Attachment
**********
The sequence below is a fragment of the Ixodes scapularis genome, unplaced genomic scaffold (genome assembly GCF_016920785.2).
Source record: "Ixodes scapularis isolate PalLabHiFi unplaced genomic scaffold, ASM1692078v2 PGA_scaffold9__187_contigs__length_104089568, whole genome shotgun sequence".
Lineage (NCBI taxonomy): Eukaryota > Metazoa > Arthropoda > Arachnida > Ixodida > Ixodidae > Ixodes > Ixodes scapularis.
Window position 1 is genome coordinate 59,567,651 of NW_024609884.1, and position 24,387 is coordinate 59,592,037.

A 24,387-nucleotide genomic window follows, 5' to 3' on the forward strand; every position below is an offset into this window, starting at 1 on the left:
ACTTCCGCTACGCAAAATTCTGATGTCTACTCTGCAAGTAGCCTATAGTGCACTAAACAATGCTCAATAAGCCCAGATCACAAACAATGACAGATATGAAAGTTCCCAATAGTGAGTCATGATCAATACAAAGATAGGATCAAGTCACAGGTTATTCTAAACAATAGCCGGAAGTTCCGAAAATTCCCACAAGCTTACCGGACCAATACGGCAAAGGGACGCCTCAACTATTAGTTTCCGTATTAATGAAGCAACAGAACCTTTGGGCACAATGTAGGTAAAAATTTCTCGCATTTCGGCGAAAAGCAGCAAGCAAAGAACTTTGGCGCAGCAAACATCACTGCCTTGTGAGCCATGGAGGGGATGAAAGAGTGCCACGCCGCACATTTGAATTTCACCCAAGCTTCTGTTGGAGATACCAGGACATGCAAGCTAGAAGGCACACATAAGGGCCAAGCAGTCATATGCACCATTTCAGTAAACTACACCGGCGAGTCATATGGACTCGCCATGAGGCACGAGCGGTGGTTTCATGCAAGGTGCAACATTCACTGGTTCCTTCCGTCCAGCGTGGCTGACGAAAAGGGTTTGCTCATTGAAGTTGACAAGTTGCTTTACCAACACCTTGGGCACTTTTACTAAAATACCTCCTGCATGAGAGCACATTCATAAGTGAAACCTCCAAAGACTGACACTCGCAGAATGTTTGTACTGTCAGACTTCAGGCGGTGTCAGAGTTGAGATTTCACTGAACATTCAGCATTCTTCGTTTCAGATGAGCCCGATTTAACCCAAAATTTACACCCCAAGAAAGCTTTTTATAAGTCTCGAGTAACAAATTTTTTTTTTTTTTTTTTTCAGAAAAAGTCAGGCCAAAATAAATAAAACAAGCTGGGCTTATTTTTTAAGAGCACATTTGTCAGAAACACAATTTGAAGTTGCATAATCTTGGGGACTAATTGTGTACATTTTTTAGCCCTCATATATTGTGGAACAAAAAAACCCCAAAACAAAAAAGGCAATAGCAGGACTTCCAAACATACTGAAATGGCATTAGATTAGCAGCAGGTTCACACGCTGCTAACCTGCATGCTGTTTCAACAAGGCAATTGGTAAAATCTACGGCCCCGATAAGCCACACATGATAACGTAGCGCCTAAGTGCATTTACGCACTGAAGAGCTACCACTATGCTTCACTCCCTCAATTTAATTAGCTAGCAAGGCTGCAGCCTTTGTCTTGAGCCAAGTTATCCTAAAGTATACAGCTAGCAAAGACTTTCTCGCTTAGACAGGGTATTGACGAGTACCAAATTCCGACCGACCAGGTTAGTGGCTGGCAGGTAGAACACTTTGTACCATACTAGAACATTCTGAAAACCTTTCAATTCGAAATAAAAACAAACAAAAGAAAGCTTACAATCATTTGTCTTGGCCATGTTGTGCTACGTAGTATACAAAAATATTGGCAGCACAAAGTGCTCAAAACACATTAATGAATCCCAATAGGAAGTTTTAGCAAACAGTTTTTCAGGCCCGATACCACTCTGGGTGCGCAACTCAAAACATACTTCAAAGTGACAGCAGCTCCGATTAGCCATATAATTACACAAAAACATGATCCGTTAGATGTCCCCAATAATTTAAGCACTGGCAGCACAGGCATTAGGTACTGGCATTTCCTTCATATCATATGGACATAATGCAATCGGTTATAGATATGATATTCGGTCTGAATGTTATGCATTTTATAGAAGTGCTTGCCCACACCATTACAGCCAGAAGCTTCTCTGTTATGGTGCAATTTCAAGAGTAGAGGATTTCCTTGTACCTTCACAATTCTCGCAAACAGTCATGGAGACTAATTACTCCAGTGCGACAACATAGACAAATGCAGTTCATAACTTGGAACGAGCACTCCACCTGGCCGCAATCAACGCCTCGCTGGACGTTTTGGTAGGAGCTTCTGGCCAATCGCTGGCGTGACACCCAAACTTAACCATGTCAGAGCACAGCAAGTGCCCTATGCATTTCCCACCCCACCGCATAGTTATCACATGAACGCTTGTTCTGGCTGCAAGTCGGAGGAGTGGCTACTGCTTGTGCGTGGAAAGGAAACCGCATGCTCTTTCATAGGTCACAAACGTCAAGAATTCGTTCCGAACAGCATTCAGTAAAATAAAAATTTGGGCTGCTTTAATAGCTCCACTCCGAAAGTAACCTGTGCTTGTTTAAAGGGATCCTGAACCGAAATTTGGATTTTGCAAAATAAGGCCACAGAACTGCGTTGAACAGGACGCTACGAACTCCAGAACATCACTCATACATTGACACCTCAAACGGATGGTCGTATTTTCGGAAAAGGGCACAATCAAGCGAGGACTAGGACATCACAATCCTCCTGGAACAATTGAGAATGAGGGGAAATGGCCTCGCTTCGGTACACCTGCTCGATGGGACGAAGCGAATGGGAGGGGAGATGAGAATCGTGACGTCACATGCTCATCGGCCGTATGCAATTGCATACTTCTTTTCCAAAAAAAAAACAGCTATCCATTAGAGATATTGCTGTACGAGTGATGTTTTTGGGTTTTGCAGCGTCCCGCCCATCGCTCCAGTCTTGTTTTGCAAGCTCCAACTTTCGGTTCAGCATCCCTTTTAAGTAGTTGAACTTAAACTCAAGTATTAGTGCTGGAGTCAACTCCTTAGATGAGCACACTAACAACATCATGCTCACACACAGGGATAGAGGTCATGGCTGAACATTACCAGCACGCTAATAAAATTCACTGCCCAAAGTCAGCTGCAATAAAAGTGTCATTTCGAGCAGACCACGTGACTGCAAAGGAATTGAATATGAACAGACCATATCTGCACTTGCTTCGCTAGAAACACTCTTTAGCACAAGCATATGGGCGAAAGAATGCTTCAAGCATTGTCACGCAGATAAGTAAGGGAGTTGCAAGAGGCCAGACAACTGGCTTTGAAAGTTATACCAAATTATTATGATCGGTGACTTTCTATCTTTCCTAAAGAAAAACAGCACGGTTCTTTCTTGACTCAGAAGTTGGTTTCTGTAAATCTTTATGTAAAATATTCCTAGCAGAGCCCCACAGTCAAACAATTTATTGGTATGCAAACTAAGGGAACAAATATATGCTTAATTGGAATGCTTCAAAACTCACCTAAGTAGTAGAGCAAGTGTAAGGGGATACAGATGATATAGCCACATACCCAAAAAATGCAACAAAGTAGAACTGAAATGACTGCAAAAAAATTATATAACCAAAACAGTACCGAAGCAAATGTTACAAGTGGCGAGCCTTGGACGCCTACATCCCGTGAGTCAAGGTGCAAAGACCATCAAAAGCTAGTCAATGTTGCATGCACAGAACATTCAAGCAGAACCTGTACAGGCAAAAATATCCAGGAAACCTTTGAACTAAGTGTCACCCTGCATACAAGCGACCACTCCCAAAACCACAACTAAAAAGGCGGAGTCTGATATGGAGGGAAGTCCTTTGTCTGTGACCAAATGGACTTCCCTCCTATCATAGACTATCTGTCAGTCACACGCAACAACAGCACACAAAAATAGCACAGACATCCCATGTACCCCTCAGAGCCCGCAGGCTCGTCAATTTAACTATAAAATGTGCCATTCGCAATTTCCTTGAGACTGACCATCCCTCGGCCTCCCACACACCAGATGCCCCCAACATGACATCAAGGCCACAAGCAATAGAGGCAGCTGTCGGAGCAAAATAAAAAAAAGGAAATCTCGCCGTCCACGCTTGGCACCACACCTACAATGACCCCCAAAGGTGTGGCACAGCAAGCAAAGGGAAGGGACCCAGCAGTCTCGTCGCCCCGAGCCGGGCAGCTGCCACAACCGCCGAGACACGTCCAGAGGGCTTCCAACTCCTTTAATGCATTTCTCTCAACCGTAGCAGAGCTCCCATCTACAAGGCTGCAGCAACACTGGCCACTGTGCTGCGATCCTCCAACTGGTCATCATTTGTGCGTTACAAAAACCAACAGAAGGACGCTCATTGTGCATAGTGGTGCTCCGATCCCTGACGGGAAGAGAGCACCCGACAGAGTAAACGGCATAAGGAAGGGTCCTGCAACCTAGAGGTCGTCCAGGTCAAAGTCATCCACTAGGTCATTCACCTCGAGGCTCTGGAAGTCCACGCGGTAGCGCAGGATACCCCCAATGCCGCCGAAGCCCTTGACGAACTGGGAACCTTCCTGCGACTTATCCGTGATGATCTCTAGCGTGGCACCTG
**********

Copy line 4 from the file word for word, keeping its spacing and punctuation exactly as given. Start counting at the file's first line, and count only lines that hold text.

Window position 1 is genome coordinate 59,567,651 of NW_024609884.1, and position 24,387 is coordinate 59,592,037.